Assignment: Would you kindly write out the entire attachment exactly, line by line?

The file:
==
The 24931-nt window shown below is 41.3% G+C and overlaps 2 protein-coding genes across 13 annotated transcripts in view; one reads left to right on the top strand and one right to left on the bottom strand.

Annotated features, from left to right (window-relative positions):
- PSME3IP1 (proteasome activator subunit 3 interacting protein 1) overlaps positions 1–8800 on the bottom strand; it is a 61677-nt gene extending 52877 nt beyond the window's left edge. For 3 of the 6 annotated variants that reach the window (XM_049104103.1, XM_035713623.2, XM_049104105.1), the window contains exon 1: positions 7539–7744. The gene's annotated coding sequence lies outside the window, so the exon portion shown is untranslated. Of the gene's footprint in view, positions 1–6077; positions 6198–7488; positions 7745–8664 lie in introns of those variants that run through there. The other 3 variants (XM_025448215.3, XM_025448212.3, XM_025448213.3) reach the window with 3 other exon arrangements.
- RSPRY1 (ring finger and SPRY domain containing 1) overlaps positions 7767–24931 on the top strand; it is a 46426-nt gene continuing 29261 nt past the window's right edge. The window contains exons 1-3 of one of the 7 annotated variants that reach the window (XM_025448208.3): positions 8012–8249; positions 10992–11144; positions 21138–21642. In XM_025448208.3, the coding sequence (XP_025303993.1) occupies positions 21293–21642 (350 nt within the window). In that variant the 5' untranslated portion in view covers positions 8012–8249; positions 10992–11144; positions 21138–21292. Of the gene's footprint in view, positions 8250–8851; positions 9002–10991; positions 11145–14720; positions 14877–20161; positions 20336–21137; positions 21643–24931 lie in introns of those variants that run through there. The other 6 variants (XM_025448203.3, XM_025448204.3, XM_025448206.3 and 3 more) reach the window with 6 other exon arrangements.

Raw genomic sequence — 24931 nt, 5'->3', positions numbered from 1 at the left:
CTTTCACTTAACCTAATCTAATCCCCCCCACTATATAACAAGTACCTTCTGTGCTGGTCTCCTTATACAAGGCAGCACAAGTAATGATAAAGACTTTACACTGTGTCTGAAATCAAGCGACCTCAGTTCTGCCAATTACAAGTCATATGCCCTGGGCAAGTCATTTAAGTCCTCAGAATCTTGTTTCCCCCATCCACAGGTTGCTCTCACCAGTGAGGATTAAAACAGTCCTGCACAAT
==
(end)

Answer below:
The 24931-nt window shown below is 41.3% G+C and overlaps 2 protein-coding genes across 13 annotated transcripts in view; one reads left to right on the top strand and one right to left on the bottom strand.

Annotated features, from left to right (window-relative positions):
- PSME3IP1 (proteasome activator subunit 3 interacting protein 1) overlaps positions 1–8800 on the bottom strand; it is a 61677-nt gene extending 52877 nt beyond the window's left edge. For 3 of the 6 annotated variants that reach the window (XM_049104103.1, XM_035713623.2, XM_049104105.1), the window contains exon 1: positions 7539–7744. The gene's annotated coding sequence lies outside the window, so the exon portion shown is untranslated. Of the gene's footprint in view, positions 1–6077; positions 6198–7488; positions 7745–8664 lie in introns of those variants that run through there. The other 3 variants (XM_025448215.3, XM_025448212.3, XM_025448213.3) reach the window with 3 other exon arrangements.
- RSPRY1 (ring finger and SPRY domain containing 1) overlaps positions 7767–24931 on the top strand; it is a 46426-nt gene continuing 29261 nt past the window's right edge. The window contains exons 1-3 of one of the 7 annotated variants that reach the window (XM_025448208.3): positions 8012–8249; positions 10992–11144; positions 21138–21642. In XM_025448208.3, the coding sequence (XP_025303993.1) occupies positions 21293–21642 (350 nt within the window). In that variant the 5' untranslated portion in view covers positions 8012–8249; positions 10992–11144; positions 21138–21292. Of the gene's footprint in view, positions 8250–8851; positions 9002–10991; positions 11145–14720; positions 14877–20161; positions 20336–21137; positions 21643–24931 lie in introns of those variants that run through there. The other 6 variants (XM_025448203.3, XM_025448204.3, XM_025448206.3 and 3 more) reach the window with 6 other exon arrangements.

Raw genomic sequence — 24931 nt, 5'->3', positions numbered from 1 at the left:
CTTTCACTTAACCTAATCTAATCCCCCCCACTATATAACAAGTACCTTCTGTGCTGGTCTCCTTATACAAGGCAGCACAAGTAATGATAAAGACTTTACACTGTGTCTGAAATCAAGCGACCTCAGTTCTGCCAATTACAAGTCATATGCCCTGGGCAAGTCATTTAAGTCCTCAGAATCTTGTTTCCCCCATCCACAGGTTGCTCTCACCAGTGAGGATTAAAACAGTCCTGCACAAT